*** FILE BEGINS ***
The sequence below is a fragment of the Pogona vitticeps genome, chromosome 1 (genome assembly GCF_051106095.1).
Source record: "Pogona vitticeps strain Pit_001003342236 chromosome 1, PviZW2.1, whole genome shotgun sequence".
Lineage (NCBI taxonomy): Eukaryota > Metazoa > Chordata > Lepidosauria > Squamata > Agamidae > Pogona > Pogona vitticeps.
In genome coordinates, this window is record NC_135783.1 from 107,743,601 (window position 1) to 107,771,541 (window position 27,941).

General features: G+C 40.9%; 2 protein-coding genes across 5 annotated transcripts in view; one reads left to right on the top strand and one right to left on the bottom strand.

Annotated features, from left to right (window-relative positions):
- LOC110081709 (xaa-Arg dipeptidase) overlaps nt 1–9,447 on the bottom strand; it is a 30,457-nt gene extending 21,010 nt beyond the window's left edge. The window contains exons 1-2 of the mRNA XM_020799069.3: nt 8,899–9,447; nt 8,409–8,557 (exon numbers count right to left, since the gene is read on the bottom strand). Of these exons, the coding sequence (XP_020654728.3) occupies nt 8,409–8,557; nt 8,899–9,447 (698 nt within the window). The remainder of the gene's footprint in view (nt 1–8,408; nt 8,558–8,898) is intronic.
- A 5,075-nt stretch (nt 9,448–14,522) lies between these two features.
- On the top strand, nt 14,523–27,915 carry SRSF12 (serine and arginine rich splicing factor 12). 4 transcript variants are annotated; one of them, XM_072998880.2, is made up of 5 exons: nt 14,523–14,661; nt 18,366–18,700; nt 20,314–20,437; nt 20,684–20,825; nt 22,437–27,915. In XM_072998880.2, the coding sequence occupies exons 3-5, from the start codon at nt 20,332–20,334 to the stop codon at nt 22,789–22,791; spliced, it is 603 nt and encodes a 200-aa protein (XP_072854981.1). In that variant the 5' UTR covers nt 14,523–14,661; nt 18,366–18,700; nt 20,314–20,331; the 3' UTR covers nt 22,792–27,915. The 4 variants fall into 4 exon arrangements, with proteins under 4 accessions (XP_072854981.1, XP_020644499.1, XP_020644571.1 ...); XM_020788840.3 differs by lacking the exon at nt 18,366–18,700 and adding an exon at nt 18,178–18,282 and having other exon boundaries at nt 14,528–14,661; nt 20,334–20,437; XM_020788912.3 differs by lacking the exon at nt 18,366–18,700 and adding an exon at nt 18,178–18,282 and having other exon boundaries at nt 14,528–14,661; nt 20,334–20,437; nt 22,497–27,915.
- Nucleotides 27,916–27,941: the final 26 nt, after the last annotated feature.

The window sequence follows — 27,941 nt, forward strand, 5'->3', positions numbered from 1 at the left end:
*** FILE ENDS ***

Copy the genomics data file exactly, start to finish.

The sequence below is a fragment of the Pogona vitticeps genome, chromosome 1 (genome assembly GCF_051106095.1).
Source record: "Pogona vitticeps strain Pit_001003342236 chromosome 1, PviZW2.1, whole genome shotgun sequence".
Lineage (NCBI taxonomy): Eukaryota > Metazoa > Chordata > Lepidosauria > Squamata > Agamidae > Pogona > Pogona vitticeps.
In genome coordinates, this window is record NC_135783.1 from 107,743,601 (window position 1) to 107,771,541 (window position 27,941).

General features: G+C 40.9%; 2 protein-coding genes across 5 annotated transcripts in view; one reads left to right on the top strand and one right to left on the bottom strand.

Annotated features, from left to right (window-relative positions):
- LOC110081709 (xaa-Arg dipeptidase) overlaps nt 1–9,447 on the bottom strand; it is a 30,457-nt gene extending 21,010 nt beyond the window's left edge. The window contains exons 1-2 of the mRNA XM_020799069.3: nt 8,899–9,447; nt 8,409–8,557 (exon numbers count right to left, since the gene is read on the bottom strand). Of these exons, the coding sequence (XP_020654728.3) occupies nt 8,409–8,557; nt 8,899–9,447 (698 nt within the window). The remainder of the gene's footprint in view (nt 1–8,408; nt 8,558–8,898) is intronic.
- A 5,075-nt stretch (nt 9,448–14,522) lies between these two features.
- On the top strand, nt 14,523–27,915 carry SRSF12 (serine and arginine rich splicing factor 12). 4 transcript variants are annotated; one of them, XM_072998880.2, is made up of 5 exons: nt 14,523–14,661; nt 18,366–18,700; nt 20,314–20,437; nt 20,684–20,825; nt 22,437–27,915. In XM_072998880.2, the coding sequence occupies exons 3-5, from the start codon at nt 20,332–20,334 to the stop codon at nt 22,789–22,791; spliced, it is 603 nt and encodes a 200-aa protein (XP_072854981.1). In that variant the 5' UTR covers nt 14,523–14,661; nt 18,366–18,700; nt 20,314–20,331; the 3' UTR covers nt 22,792–27,915. The 4 variants fall into 4 exon arrangements, with proteins under 4 accessions (XP_072854981.1, XP_020644499.1, XP_020644571.1 ...); XM_020788840.3 differs by lacking the exon at nt 18,366–18,700 and adding an exon at nt 18,178–18,282 and having other exon boundaries at nt 14,528–14,661; nt 20,334–20,437; XM_020788912.3 differs by lacking the exon at nt 18,366–18,700 and adding an exon at nt 18,178–18,282 and having other exon boundaries at nt 14,528–14,661; nt 20,334–20,437; nt 22,497–27,915.
- Nucleotides 27,916–27,941: the final 26 nt, after the last annotated feature.

The window sequence follows — 27,941 nt, forward strand, 5'->3', positions numbered from 1 at the left end: